To celebrate Black History Month, which ends today, I have been highlighting African-Americans who were pioneers in aviation. I was fortunate to grow up in the household of an Air Force officer, and had parents that emphasized black history before it was “a thing.”
Of course, one of my big heroines was Bessie “Queen Bess” Coleman, the first black person in the United States to get a pilot’s license. After being turned down by numerous flight schools in the U.S., she moved to France to take lessons and get her license. Coleman was the first person I put in the spotlight using the hashtag #BHM.
Among those who followed my #BHM tweets and Facebook posts were my friends at United Airlines. A person from their communications team told me about one of many events being held by the carrier to celebrate Black History Month — guest speaker Gigi Coleman Brooms, the grandniece of Bessie Coleman, who spoke to employees based in Chicago. Another Chicago speaker (and another person I highlighted) was a United employee who was a cousin of William R. Norwood, the airline’s first African-American pilot.
On Feb. 24, United held “An African-American Multigenerational Discussion – Careers, Success and History,” moderated by Gregory Jones, the company’s Managing Director Diversity & Inclusion, along with panelists Brett Hart, Acting CEO; Christine Izuakor, senior analyst, Information Technology; James Simons, Chief Pilot NA Hubs & GUM; and Michelle Brown, Managing Director AO, Planning and Standards
Below is an interview I did with Jones.
Aviation Queen: Why is it important for United Airlines to acknowledge Black History Month?
Greg Jones: Black History Month is important because it’s also American history. Our approach to diversity is that we view it as a core leadership competency. By celebrating Black History Month, we get a better understanding of all employees in the United Airlines family. It’s part of our efforts of overall engagement when it comes to diversity.
AQ: How do you come up with the activities to celebrate the month?
GJ: The diversity and inclusion office coordinated activities with people in our hubs and in the field. These events are things employees want to do. They give us the ideas and we give guidance and support. One thing we try to do is coordinate and try to have our leadership participate in all of these events. Overall, these are very organic activities that are created by our employee base.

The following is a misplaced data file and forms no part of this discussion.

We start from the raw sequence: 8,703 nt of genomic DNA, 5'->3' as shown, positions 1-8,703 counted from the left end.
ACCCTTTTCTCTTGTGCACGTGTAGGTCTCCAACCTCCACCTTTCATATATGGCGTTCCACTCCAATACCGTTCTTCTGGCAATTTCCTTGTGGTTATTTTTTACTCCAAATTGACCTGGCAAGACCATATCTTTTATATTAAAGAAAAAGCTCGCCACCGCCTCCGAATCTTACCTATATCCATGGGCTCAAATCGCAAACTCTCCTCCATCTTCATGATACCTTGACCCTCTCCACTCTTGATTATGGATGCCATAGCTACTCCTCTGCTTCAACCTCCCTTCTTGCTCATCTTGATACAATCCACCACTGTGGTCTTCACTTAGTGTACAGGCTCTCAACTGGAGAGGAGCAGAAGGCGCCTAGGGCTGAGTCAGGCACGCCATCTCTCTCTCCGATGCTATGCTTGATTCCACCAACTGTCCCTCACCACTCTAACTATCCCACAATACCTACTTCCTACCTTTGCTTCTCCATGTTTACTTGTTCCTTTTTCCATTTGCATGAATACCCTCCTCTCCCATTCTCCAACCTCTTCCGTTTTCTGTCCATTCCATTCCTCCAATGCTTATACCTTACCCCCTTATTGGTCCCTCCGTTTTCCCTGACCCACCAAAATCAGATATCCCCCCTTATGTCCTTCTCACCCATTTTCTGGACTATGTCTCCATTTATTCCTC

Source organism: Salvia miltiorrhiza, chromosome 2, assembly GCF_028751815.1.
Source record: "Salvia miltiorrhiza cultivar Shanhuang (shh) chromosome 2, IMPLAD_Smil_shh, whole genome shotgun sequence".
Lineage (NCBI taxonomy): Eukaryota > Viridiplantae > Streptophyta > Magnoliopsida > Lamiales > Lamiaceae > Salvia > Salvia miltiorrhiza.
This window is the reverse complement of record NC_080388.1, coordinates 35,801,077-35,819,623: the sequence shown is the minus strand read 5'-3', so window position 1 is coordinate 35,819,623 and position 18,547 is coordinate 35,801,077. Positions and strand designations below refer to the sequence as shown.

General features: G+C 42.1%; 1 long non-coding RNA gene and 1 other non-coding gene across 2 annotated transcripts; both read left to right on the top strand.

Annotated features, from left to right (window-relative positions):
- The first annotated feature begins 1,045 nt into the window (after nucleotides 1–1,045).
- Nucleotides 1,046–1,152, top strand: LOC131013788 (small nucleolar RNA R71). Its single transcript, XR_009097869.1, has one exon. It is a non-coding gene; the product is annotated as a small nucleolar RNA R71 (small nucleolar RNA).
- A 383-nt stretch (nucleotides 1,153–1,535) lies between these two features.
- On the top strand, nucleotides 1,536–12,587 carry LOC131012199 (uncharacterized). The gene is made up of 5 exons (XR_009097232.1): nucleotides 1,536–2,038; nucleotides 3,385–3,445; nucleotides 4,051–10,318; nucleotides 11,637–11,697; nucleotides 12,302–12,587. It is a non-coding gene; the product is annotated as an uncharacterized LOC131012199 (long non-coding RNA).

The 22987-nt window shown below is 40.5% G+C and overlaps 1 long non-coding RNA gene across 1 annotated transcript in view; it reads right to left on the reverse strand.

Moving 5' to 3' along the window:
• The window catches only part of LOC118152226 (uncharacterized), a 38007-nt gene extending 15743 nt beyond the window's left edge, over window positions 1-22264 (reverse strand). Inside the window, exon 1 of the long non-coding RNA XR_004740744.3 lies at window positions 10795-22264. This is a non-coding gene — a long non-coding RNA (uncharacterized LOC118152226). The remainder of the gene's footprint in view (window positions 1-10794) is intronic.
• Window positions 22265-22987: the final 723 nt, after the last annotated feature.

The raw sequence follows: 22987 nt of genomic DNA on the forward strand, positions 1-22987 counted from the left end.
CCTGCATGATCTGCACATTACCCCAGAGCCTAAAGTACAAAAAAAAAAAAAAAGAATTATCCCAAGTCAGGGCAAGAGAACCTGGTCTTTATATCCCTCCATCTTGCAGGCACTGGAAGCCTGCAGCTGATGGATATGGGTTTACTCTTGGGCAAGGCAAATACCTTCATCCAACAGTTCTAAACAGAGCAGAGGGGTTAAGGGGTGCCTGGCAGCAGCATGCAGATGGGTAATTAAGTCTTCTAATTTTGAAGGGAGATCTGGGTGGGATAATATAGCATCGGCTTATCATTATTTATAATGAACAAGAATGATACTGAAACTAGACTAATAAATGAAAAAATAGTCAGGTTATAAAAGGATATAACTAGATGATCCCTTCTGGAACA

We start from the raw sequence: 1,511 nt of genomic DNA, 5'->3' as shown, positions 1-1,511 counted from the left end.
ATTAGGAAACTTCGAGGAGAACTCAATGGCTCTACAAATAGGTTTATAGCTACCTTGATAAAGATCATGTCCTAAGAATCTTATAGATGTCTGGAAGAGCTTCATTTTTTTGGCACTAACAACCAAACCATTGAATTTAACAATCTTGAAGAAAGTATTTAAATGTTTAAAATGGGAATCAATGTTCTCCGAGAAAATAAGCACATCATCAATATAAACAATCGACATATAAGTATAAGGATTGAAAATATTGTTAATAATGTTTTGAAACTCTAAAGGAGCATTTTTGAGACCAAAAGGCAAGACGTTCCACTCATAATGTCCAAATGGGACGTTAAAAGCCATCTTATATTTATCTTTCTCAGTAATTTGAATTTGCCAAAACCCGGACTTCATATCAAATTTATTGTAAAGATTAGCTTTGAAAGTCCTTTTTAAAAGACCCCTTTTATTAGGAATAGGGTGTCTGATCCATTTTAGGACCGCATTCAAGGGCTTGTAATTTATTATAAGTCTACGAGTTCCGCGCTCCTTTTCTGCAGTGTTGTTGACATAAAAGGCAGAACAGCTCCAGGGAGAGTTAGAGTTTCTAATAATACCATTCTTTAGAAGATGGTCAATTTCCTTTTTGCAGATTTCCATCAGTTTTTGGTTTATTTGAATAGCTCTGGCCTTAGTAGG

AQ: Who do you work with to implement these programs?
GJ: What we do in our office is note that we have dates coming up and we start working on ideas. We also get ideas from employees and the people they know. We select ideas based on best ones or who we can get to participate. When it comes to events like this, it’s rare that people won’t do it. Last year we did an event with some Tuskegee Airmen in [our] Willis Tower [headquarters]. The really nice thing about all of this is it’s all grassroots.
AQ: How does the Executive Diversity Council work and how many members does it have?
GJ: Our council is a good one. I’ve worked in this area at several other companies, and ours is one of the strongest. Everyone on the council is at least a vice president, and we even have some direct reports to our CEO. They come from departments including operations, human resources and finance. The council serves as the strategic body for all things diversity in the company. It fluctuates between 12 and 15 members. It meets every other month on strategy and execution. For example, the council was very helpful when we were looking at the same-sex marriage issue. We ended up supporting this issue, even filing an amicus brief about it.
AQ: What does diversity mean to United?
GJ: When you think about it, we provide services to the world. We have to have an understanding of the many communities we serve. What better way to get insight than to get it from the people who work for us? Not being afraid of these differences is why diversity is important. Having diversity puts us in a position to better serve our customers.
We have five affinity groups: LGBT, Multicultural, Veterans Women, and Millennial. Our LGBT group was very helpful on educating us about same-sex marriage. Our Veterans group showed us how to effectively recruit and retain vets at United. And we recently launched the Millennials group, which will be very interesting. They will teach us what we need to do in order to get them to come and work at United.